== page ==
Research Highlights

Desalinating filter

doi:10.1038/nindia.2010.20 Published online 23 February 2010

Researchers have designed a multiwalled nanoparticles-based filter that could be a handy tool in desalinating seawater as also removing arsenic from it.

The multiwalled carbon nanotubes (MWNTs) nanocomposite-based supercapacitor studded with nanoparticles will be useful in making a portable water filter.

The large surface area of CNTs can adsorb harmful metallic ions present in some natural sources of water. To tap its potential, the researchers first produced MWNTs. Then they added organic functional groups to MWNTs and decorated them with ferric oxide nanoparticles. This nanocomposite was smeared on a carbon fabric giving rise to a supercapacitor, whose electrochemical activity was tested using sodium arsenate, sodium arsenite in deionised water and seawater.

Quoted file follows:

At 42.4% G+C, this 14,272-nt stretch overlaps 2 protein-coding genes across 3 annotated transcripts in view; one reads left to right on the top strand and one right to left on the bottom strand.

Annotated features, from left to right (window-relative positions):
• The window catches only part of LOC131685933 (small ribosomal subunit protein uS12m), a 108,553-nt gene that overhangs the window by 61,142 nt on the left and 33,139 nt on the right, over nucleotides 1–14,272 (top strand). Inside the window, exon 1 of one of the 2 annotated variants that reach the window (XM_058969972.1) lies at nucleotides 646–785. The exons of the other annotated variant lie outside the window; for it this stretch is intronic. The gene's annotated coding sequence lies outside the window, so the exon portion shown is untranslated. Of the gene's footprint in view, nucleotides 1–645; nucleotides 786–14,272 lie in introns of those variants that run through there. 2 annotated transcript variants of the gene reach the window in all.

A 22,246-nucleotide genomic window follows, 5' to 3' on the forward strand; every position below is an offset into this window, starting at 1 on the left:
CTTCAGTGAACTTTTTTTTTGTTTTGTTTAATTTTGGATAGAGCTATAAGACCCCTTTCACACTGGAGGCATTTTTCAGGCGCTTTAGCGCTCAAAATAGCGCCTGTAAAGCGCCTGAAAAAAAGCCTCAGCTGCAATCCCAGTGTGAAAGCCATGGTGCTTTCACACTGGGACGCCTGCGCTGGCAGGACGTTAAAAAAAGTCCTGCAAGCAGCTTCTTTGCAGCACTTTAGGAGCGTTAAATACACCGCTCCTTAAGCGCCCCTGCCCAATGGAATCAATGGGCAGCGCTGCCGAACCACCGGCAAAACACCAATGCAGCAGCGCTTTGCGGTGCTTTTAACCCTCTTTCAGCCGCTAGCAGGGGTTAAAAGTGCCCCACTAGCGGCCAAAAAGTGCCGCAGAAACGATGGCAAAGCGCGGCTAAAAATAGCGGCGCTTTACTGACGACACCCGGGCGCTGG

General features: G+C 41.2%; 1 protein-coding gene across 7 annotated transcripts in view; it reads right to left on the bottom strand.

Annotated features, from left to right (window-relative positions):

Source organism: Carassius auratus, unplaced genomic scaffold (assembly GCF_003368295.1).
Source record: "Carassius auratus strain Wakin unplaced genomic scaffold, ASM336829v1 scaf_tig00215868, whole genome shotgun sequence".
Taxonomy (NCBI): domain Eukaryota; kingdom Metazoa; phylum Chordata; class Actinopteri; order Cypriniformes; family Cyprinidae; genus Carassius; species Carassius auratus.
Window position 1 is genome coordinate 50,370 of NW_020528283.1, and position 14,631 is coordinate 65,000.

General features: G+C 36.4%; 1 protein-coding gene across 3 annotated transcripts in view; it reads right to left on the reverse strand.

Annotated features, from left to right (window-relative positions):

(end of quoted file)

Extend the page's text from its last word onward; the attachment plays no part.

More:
"Combined removal of sodium, magnesium and calcium from sea water suggests the efficiency of this technology for removal of multiple metal impurities," says lead researcher Sundara Ramaprabhu from the Department of Physics, Indian Institute of Technology Madras, Chennai.

The filter can also be used for arsenic removal from drinking water in Bangladesh and West Bengal, he says.


References

  1. Mishra, K. A. et al. Magnetite Decorated Multiwalled Carbon Nanotube Based Supercapacitor for Arsenic Removal and Desalination of Seawater. J. Phys. Chem. C. 114, 2583-2590 (2010) | Article |